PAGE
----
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This article in SSSAJ

  1. Vol. 55 No. 4, p. 1020-1025
    Received: Sept 24, 1990

    * Corresponding author(s):


Crop Residue Type and Placement Effects on Denitrification and Mineralization

  1. M. S. Aulakh,
  2. D. T. Walters,
  3. J. W. Doran ,
  4. D. D. Francis and
  5. A. R. Mosier
  1. Dep. of Agronomy
    USDA-ARS, 119 Keim Hall, Univ. of Nebraska, Lincoln, NE 68583-0915
    USDA-ARS, Ft. Collins, CO 80522



Nutrient release from legume and cereal crop residue is important to N crycling and the success of conservation and sustainable farming systems. Residue type, placement, and degree of incorporation, and soil water regimes largely control availability and loss of soil N and were evaluated in the laboratory. Four residues, i.e., vetch (Vicia villosa Roth.), soybean (Glycine max [L.] Merr.), corn (Zea mays L.), and wheat (Triticum aestivum L.) having C/N ratios ranging from 8 to 82 were applied on the soil surface or incorporated in repacked cores of a Nicollet loam (fine-loamy, mixed, mesic Aquic Hapludoll) and incubated for 17 or 35 d at 60 and 90% water-filled pore space (WFPS) with enriched 15N-NO3 (76.7%). Denitrification losses from all treatments were negligible at 60% WFPS. At 90% WFPS, total denitrification losses from residue-incorporated soils represented 87 to 127% of the initial soil NO3 level (80.5 mg N kg−1); losses increased with decreasing residue C/N ratio. Denitrification was greatest during the first 8 d, as was CO2 evolution. Initial denitrification with surface-placed residues was less than with incorporated residues, but cumulative losses over 35 d did not differ significantly. Substantial N immobilization occurred with incorporated or surface-placed wheat, corn, and soybean residue with wide C/N ratios at 60% WFPS, whereas, with low-C/N-ratio vetch, significant mineralization occurred. After 35 d, 51 and 36% of N in incorporated and surface-placed vetch residue, respectively, was mineralized. Residue C/N ratio was inversely related to initial rates of residue decomposition, and effects of residue type and placement and soil water on denitrification and mineralization were most important during early (8-10 d) decomposition.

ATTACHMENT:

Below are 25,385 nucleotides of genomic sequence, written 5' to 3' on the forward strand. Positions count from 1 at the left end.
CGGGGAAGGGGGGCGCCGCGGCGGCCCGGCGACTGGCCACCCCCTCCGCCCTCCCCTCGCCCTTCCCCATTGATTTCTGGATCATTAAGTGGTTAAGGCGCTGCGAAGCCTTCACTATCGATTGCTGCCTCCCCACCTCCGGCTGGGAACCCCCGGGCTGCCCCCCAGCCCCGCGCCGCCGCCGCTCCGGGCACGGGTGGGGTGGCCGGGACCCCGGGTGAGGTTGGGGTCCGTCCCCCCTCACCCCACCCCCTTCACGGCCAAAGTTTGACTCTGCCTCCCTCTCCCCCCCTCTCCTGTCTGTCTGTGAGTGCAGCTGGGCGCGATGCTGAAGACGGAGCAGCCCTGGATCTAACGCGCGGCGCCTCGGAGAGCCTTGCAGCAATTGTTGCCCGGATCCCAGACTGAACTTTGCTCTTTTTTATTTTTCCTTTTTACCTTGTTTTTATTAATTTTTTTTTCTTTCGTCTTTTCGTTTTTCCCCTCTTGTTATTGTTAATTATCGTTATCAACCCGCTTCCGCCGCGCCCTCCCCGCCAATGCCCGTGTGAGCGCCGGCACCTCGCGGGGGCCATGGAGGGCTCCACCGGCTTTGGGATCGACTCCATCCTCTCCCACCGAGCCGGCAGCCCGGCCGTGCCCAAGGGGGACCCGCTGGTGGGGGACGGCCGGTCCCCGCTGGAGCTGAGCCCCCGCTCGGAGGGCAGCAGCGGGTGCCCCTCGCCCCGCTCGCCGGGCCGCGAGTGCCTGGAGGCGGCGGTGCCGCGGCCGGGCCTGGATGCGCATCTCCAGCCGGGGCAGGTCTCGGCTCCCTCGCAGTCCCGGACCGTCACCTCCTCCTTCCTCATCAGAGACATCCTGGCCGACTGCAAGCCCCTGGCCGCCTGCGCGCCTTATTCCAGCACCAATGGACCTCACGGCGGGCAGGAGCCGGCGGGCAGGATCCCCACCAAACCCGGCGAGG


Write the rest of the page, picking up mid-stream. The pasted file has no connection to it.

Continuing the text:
Published as Paper no. 9367, Journal Series, Nebraska Agricultural Research Division, Lincoln.

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